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On The Topic Of Right And Wrong

two great tastes that go great together


In general, I really don’t like being told that I’m wrong.

I was having a discussion with one of my pals this week about some most likely well-intentioned but otherwise unsolicited advice, and about the whole concept that there exists a ‘right’ or ‘wrong’ when it comes to your website.

Right Thing To Do and Wrong Thing To Do don’t exist without a) a goal, and b) an independent control.  And even then, there is only better or worse, which is still a subjective determination in many cases.

All we have is what is Right For Me or Wrong For Me, according to my goals, my experiences, and my personal value set.

There Are Others

Certainly, there are general industry best practices and That Which Has Worked For Others that can be emulated, but unless we evaluate each of these things against our goals, and then implement them contrasted against some independent control in order to evaluate a distinct metric, then there is never a right or wrong.

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I firmly believe every decision we make, especially in regard to our websites, should have a distinct rationale, a reason for making the change, and a measurement of whether or not that change was successful.

Why did you lead with the fear of loss headline?  Was it because the fear of loss headline increased time spent on the page by a significant amount, which deepened the typical user’s exploration of the site?  Or because it sounded snappy?

Why did you put that item in your header navigation?  Because placing it there increased traffic to that feature which increased inquiries?  Or did it just fit well?

Unless you test, you’re just guessing, or worse, using anecdotal evidence.  And if you’re testing without knowing your goals, then you’ve got no standard by which to measure results.

All I Can Tell You…

These are the thoughts running through my head as we approach REBlogWorld, where I get to talk about driving traffic using paid advertising, something I’ve been doing for quite a while now, and which also makes for a lovely testing framework.  And even so – all I can tell you is what works for me, and I can teach you my methods so that you can determine if what works for me will also work for you.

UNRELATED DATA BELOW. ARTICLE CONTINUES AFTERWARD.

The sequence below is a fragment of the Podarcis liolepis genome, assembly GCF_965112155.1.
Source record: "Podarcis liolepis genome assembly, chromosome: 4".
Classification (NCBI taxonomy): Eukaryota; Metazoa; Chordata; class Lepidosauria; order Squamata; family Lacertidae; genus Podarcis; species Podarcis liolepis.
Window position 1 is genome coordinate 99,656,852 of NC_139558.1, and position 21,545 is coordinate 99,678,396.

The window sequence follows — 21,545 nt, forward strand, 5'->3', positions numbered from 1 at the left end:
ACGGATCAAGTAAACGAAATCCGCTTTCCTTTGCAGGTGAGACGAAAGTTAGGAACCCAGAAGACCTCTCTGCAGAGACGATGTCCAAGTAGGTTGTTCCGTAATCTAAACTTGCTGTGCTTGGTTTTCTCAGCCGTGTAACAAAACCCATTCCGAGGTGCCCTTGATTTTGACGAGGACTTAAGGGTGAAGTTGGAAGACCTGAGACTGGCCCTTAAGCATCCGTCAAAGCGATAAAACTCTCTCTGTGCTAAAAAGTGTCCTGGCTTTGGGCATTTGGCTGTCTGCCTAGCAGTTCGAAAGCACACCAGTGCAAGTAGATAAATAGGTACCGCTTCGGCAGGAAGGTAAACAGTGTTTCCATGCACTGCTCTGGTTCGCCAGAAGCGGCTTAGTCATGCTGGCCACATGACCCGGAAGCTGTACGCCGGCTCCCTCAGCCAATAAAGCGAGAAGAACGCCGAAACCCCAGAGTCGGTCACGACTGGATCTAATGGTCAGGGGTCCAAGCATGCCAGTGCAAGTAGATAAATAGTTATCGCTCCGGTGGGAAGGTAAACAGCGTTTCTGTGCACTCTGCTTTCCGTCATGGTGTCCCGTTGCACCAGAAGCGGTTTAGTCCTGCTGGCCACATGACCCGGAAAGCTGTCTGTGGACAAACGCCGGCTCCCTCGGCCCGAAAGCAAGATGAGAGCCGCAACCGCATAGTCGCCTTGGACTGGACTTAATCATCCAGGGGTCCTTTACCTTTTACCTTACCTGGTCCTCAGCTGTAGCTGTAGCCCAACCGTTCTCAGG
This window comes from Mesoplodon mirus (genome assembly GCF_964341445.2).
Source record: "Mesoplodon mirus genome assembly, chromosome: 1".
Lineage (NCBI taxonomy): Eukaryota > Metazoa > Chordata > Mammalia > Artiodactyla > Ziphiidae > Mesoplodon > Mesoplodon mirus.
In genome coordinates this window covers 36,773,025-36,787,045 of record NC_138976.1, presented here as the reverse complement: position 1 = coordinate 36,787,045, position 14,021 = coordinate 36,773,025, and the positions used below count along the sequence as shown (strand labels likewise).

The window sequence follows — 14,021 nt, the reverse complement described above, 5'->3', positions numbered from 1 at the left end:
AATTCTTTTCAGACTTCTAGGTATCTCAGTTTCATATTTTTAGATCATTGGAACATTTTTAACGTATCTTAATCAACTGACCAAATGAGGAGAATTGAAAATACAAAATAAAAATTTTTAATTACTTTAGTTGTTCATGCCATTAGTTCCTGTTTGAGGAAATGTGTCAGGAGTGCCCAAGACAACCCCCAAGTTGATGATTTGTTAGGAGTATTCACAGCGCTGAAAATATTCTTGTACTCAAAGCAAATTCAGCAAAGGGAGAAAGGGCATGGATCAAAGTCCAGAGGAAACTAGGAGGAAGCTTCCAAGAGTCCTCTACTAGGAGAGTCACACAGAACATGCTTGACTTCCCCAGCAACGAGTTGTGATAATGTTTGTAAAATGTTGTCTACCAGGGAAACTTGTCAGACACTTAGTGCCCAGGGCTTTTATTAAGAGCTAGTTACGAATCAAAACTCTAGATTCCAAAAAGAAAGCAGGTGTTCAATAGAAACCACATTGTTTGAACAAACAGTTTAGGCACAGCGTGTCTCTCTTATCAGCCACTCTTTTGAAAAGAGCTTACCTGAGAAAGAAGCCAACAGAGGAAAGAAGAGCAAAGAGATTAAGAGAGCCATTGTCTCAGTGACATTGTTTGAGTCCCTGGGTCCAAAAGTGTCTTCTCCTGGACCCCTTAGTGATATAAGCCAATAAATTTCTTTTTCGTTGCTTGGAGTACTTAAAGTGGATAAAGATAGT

And no, the irony isn’t lost on me that I’m ranting about being told what to do in the midst of telling you what to do.  But at least the only thing I’m pushing is that you figure out objectively what works for you, according to your own goals.

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Written By

Kelley Koehler, aka the Housechick, is usually found focused on her Tucson, Arizona, real estate business. You may also find her on Twitter, where she doubles as a super hero, at Social Media Training Camp, where she trains and coaches people on how to integrate social media into successful business practices, or at, a collection of all things housechick-ish. Despite her engineering background, Kelley enjoys translating complex technical concepts into understandable and clear ideas that are practical and useful to the striving real estate agent.



  1. Larry Yatkowsky

    September 6, 2008 at 12:49 am

    would I be wrong in saying that you are right

  2. Missy Caulk

    September 6, 2008 at 1:21 pm

    Kelly, I sooooooooooooo agree with the premise of this post. What works in my area, may not work in another area. Heck, I know some folks that have great placement with Advanced Access sites. If something is working for me, then I am like a duck the “general opinion” of the masses doesn’t matter to me,and I let it roll of my back.

  3. Louis Cammarosano

    September 6, 2008 at 3:38 pm

    Kelly I agree with Missy who agrees with you. I have a similar blog post brewing regarding utilizing what works for you based on your needs, style, what you are capable of and what your budget and time demands allow. There is no right or wrong way in general. It depends on the who what and where.

  4. Chris Shouse

    September 6, 2008 at 8:18 pm

    I will be listening intently to what you have to say as I need more traffic can not wait for you to speak:)

  5. Laurie Manny

    September 7, 2008 at 1:27 pm

    If everybody did the “right” thing, then we would all be doing the “same” thing, this would make for a very “boring” thing!

    Those who break away, get out of the box and try new “things” until they hit on some”thing” that works are innovators who create the next “thing” that everybody does.

  6. Mariana

    September 7, 2008 at 1:37 pm

    This is probably the most brilliant comments I have read in a long time:

    “I firmly believe every decision we make, especially in regard to our websites, should have a distinct rationale, a reason for making the change, and a measurement of whether or not that change was successful.”

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